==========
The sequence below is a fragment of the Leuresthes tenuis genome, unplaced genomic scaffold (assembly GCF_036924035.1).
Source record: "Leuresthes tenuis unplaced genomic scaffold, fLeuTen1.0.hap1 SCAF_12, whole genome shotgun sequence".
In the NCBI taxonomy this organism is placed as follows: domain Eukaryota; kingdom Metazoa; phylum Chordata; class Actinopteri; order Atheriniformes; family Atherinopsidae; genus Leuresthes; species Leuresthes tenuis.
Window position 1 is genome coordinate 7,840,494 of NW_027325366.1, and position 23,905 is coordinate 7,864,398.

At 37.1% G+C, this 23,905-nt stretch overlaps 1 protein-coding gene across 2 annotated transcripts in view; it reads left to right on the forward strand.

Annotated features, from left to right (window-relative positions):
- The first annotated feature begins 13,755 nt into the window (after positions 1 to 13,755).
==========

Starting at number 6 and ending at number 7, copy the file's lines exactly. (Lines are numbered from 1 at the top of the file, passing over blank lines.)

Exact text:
Annotated features, from left to right (window-relative positions):
- The first annotated feature begins 13,755 nt into the window (after positions 1 to 13,755).